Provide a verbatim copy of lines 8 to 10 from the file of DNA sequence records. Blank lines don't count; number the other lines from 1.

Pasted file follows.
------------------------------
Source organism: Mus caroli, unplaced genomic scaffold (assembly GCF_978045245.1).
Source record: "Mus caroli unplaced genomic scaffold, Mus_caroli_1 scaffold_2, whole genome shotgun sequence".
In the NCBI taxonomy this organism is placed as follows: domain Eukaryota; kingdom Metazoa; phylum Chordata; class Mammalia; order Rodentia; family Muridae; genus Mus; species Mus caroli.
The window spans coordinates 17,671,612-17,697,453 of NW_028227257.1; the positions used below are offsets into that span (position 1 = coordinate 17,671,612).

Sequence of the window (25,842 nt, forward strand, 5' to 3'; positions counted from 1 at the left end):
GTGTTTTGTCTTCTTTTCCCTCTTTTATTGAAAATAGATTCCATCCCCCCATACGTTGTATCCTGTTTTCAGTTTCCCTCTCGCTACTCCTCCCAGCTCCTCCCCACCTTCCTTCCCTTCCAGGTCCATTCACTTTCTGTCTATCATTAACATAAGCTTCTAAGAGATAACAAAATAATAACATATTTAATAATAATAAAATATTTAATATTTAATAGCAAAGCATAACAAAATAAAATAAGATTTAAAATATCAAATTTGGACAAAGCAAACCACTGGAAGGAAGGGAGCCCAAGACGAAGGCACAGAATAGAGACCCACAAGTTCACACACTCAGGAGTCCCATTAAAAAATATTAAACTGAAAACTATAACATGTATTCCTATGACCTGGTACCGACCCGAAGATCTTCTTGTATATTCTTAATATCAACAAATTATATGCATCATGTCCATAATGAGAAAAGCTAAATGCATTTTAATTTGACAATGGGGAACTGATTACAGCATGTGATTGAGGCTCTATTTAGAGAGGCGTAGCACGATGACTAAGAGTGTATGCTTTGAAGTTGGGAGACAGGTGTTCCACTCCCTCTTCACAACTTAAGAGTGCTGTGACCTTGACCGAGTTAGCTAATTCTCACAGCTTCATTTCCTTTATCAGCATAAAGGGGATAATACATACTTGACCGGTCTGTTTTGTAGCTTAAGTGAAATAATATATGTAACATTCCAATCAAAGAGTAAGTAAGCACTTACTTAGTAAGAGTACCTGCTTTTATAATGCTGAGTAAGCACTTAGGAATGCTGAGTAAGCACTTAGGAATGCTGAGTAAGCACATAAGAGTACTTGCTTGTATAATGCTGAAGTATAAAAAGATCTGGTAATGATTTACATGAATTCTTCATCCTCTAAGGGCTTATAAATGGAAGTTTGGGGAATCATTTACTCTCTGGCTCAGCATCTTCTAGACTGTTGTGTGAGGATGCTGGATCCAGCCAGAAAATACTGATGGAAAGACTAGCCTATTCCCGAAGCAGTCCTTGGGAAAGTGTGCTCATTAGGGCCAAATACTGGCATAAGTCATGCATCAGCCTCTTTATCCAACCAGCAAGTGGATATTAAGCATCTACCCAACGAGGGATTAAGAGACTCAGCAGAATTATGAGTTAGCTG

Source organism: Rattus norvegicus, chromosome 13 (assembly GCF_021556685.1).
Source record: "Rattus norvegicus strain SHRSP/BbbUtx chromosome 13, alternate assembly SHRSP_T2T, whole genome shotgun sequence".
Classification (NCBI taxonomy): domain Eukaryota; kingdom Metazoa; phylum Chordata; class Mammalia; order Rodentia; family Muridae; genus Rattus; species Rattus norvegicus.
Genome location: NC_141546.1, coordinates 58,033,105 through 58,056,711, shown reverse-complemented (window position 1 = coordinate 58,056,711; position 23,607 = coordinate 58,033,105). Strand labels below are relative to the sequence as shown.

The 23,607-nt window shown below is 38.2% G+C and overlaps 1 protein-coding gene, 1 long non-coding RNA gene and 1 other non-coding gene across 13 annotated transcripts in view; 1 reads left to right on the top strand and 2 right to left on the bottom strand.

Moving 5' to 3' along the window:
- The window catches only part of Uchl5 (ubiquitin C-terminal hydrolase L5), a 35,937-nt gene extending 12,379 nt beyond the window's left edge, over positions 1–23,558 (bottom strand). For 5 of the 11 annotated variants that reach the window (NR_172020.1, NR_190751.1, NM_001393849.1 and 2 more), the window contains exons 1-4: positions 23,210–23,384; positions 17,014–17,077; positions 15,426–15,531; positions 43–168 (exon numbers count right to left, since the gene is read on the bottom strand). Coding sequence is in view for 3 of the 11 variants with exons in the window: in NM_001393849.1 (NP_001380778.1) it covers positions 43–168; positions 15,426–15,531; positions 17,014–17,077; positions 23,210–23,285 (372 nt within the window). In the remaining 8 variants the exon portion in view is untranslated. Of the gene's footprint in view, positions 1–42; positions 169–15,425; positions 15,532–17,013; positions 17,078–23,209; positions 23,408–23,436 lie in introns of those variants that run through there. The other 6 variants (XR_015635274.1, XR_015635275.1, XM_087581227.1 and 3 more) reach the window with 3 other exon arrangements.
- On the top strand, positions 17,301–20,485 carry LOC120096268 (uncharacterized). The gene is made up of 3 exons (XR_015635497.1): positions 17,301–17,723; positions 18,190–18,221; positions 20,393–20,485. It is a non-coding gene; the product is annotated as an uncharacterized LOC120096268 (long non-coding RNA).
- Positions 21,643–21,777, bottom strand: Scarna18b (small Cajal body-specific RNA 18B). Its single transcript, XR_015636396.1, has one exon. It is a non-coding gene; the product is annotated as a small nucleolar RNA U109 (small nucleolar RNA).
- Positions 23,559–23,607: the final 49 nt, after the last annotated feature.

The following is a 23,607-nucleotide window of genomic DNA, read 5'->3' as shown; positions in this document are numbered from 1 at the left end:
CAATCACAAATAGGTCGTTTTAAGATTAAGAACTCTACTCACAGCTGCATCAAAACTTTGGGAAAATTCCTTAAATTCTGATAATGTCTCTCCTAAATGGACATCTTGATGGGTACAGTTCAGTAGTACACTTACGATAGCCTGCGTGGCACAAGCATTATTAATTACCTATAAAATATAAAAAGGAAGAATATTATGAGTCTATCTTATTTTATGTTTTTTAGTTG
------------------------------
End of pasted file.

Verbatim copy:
Source record: "Rattus norvegicus strain SHRSP/BbbUtx chromosome 13, alternate assembly SHRSP_T2T, whole genome shotgun sequence".
Classification (NCBI taxonomy): domain Eukaryota; kingdom Metazoa; phylum Chordata; class Mammalia; order Rodentia; family Muridae; genus Rattus; species Rattus norvegicus.
Genome location: NC_141546.1, coordinates 58,033,105 through 58,056,711, shown reverse-complemented (window position 1 = coordinate 58,056,711; position 23,607 = coordinate 58,033,105). Strand labels below are relative to the sequence as shown.